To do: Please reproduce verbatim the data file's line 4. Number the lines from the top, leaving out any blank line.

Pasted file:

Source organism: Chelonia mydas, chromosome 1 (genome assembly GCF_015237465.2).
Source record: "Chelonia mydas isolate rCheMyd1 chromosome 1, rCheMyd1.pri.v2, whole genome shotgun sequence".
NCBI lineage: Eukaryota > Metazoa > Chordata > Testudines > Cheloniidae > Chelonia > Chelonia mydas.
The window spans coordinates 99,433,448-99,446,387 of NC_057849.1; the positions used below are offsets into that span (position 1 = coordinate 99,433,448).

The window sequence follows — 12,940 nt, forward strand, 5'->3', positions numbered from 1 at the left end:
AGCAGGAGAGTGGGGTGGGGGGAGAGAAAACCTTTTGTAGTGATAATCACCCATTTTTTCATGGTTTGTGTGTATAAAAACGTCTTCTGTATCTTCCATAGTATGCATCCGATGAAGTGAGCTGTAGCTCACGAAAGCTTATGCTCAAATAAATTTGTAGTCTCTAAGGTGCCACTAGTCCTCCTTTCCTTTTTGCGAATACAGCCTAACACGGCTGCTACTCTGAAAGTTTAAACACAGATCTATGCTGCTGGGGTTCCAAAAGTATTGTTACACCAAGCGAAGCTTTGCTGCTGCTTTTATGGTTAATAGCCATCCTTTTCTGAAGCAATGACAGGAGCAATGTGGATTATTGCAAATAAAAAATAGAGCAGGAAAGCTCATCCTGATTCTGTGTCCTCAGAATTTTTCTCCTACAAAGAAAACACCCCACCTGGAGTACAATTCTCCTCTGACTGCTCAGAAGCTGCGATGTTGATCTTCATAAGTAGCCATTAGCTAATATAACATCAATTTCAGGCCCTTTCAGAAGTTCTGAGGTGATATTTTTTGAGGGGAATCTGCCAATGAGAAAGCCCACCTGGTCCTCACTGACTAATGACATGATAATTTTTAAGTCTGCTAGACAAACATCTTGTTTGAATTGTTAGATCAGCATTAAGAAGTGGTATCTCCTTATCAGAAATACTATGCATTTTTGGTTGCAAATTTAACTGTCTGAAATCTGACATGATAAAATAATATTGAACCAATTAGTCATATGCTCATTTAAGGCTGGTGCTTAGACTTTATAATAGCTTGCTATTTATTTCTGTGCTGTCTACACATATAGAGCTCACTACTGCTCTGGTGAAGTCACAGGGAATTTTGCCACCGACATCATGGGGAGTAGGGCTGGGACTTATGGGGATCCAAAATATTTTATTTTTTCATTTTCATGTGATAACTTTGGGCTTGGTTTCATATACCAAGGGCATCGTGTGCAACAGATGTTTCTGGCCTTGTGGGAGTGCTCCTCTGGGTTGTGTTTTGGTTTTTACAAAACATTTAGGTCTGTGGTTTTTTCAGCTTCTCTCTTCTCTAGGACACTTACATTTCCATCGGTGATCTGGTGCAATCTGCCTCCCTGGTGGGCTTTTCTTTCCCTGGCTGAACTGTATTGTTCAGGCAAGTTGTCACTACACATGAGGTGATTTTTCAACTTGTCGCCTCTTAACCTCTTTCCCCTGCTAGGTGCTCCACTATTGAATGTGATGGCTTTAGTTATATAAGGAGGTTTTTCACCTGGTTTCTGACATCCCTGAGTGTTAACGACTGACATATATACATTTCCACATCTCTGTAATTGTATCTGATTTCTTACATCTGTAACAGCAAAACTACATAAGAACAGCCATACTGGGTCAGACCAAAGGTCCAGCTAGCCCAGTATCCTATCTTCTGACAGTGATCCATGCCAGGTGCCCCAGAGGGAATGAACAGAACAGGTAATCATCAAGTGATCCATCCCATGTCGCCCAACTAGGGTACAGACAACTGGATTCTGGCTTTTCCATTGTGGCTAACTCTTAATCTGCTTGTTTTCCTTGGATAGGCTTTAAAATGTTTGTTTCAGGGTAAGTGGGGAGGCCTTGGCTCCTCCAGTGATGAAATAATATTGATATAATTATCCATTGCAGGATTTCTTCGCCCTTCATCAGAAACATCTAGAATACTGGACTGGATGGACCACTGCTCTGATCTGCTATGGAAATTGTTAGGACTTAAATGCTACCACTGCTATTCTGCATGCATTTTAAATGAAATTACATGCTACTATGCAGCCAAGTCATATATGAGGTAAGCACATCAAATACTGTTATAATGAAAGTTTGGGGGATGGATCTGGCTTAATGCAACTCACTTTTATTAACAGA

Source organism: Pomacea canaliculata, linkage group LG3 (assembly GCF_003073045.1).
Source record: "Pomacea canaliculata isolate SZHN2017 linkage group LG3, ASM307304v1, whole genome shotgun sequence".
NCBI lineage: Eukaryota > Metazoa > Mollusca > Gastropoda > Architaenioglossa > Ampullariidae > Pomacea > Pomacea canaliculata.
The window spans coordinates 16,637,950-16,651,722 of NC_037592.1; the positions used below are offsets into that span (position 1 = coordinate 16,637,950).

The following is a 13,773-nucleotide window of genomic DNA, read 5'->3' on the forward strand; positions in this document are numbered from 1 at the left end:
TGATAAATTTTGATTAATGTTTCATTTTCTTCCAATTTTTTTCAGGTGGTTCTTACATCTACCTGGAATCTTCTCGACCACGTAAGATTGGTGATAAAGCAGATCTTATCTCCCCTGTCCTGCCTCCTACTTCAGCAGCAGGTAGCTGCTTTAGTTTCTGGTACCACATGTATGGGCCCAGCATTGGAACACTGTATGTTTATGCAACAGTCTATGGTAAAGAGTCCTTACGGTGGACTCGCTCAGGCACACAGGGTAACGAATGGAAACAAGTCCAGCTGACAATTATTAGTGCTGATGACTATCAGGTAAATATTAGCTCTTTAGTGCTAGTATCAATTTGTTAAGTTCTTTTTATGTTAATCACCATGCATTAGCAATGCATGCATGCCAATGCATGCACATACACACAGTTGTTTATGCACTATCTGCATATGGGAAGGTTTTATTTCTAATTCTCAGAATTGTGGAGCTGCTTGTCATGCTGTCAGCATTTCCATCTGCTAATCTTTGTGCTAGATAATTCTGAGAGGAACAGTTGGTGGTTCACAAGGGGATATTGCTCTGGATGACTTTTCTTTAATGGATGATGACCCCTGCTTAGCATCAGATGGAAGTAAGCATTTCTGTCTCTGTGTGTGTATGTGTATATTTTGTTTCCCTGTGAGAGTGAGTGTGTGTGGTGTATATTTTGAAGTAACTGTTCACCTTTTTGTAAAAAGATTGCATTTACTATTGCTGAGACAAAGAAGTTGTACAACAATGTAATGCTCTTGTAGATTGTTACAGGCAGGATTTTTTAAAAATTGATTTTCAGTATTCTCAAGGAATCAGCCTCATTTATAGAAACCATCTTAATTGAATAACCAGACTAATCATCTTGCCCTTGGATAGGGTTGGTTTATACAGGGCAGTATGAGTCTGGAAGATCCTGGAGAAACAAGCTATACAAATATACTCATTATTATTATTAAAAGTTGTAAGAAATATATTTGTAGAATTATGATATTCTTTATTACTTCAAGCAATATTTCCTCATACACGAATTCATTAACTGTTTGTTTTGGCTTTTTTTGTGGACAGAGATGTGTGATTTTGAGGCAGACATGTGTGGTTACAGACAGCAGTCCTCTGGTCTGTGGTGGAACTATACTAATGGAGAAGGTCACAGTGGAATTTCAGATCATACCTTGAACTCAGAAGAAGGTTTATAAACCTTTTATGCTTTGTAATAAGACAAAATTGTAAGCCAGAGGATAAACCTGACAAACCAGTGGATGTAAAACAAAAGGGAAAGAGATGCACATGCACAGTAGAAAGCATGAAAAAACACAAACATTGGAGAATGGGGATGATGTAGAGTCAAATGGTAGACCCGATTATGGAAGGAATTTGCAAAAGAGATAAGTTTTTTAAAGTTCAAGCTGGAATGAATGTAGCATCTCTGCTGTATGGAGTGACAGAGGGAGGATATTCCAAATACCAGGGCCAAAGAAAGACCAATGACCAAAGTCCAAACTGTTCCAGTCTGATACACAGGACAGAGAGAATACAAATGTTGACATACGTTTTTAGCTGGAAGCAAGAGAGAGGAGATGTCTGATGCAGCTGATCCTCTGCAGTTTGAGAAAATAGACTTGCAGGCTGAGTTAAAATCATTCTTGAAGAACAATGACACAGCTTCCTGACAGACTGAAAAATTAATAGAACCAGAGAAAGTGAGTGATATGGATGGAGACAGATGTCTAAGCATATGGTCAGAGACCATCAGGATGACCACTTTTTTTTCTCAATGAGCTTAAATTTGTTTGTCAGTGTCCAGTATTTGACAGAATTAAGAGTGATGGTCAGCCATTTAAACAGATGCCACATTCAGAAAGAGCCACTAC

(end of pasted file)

The window spans coordinates 99,433,448-99,446,387 of NC_057849.1; the positions used below are offsets into that span (position 1 = coordinate 99,433,448).